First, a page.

# FFT Spectra

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Among other things, it can be used to verify whether you are able to sing and whistle in tune or to tune your guitar.

**Examples:**

Didgeridoo

Didgeridoo is actually the reason, why i started writing this software. The theory of physics explains that when you blow into a cylindrical tube (such as didgeridoo, but PVC pipe works as well) and vibrate your lips, standing waves develop inside the tube.

At that end of the tube, where the air leaves, there is nearly atmospheric pressure and the standing wave has a node there. At the other end, where one blows the air in, the changes in pressure are maximal and the standing wave must have an antinode here.

The situation is depicted on the picture on the right: The horizontal axis represents a position along the tube and the vertical axis represents a maximal pressure variation from the constant atmospheric pressure. The black vertical line represents a zero variation. The left black point is the mouth-side enpoint of the tube. The pressure variation are maximal here. The black point on the right is the open side od the tube - the pressure is constant here.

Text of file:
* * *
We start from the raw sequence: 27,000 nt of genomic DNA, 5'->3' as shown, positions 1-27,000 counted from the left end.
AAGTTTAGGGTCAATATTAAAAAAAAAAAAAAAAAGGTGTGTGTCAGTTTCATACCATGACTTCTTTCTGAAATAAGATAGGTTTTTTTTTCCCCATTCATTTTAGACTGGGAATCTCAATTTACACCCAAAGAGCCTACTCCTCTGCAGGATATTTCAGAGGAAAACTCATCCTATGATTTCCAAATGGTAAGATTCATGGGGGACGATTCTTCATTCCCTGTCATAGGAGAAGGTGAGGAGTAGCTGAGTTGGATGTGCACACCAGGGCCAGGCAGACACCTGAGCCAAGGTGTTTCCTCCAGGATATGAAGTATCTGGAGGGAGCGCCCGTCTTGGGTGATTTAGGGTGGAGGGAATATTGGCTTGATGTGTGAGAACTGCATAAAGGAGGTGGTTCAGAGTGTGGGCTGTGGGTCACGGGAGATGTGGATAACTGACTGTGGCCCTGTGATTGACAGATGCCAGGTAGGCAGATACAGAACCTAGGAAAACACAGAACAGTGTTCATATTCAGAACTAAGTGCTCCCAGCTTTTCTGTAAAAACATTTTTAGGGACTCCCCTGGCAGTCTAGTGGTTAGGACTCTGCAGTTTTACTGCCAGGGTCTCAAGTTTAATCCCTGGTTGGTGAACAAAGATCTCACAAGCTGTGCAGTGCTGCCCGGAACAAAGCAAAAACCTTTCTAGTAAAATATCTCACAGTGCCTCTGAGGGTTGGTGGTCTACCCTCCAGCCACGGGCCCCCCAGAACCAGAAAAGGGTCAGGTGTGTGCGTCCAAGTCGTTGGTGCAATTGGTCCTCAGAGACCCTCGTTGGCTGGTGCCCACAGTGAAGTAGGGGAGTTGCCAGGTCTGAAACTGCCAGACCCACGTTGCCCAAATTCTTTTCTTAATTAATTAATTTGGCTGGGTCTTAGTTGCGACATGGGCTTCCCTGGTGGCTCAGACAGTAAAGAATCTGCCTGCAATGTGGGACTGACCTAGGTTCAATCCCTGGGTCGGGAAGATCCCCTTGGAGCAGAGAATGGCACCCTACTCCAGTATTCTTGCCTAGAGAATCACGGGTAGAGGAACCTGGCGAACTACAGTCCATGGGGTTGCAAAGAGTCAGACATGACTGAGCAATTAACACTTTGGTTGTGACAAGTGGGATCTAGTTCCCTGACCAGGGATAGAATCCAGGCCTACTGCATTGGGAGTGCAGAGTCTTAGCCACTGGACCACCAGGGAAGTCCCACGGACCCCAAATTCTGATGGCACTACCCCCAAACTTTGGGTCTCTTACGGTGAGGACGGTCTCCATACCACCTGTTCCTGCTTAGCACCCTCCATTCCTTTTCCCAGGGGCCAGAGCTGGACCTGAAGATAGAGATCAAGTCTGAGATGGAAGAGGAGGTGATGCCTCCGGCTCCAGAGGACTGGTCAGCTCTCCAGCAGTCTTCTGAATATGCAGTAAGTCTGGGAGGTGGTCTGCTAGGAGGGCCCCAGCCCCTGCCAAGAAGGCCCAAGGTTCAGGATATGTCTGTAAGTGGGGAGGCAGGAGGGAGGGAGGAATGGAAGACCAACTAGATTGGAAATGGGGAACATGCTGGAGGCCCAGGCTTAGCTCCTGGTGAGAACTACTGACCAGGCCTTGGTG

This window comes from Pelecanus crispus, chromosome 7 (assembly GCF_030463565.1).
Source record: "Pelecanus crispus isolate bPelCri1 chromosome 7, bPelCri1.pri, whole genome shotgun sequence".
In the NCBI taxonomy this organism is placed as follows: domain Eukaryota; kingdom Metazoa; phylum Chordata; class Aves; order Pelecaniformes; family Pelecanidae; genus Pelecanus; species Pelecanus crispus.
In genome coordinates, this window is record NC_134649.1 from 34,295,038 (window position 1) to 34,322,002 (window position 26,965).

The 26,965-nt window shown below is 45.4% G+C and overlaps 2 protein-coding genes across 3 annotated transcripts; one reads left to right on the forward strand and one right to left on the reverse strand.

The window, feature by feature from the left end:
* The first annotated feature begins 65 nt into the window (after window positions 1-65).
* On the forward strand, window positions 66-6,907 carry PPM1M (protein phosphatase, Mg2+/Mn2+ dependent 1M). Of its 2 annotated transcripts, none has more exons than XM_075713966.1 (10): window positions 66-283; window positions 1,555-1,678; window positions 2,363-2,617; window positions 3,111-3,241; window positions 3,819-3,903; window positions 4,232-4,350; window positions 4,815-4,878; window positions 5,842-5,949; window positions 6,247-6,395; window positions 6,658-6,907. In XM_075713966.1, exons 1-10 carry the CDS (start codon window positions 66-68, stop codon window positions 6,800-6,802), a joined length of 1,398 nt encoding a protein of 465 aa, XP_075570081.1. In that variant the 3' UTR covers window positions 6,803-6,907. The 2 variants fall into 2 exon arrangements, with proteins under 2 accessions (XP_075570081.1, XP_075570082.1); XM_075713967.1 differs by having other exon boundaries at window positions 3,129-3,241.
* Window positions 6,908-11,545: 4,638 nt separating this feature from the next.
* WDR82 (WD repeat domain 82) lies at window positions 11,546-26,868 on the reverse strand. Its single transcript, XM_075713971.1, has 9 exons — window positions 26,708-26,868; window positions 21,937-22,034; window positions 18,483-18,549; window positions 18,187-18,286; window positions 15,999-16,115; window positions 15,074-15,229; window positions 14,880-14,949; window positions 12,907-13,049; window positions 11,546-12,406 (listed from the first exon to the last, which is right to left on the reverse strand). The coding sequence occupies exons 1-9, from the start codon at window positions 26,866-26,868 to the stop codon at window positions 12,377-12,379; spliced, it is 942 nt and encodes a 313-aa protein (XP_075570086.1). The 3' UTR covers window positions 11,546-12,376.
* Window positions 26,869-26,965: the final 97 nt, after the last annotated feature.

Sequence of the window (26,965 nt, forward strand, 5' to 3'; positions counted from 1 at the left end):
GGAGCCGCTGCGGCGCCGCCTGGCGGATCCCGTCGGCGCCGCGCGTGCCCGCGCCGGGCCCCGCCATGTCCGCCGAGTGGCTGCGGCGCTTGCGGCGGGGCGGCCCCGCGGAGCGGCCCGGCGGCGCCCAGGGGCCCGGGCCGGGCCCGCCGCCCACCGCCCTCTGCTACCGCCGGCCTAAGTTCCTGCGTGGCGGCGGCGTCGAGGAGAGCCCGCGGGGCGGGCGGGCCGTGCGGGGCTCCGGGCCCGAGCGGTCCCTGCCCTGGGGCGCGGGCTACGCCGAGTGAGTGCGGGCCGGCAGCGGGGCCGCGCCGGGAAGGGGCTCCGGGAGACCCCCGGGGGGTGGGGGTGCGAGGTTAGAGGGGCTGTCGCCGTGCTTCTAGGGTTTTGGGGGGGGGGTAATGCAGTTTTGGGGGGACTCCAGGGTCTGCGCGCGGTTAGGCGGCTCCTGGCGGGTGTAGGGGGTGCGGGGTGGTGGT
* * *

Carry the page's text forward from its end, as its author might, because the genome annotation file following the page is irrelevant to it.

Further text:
This node/antinode restriction permits only standing waves with appropriate wavelength (e.g. frequency) to be developed. Other frequencies are forbidden. So, the red curve is a minimal (fundamental) frequency, which is present in the didgeridoo sound. (Corresponds to 70Hz on the picture bellow).

If we squeezed the red curve twice, i.e. made the frequency twice as high, on both end-points there would be an antinode and the node/antinode constrain would not be fulfilled. Really, we see that the peak at 140Hz bellow almost disappears. If we squeeze the curve a little bit more to obtain the green curve, the boundary condition is again met and the peak at 210Hz is clearly visible bellow. And so on.

**Requirements:**

· GTK+ version 2.2.x

**What's New**in This Release:

· New display mode added - waves.

· Many minor bugfixes and improvements.

Last updated on

**August 16th, 2006**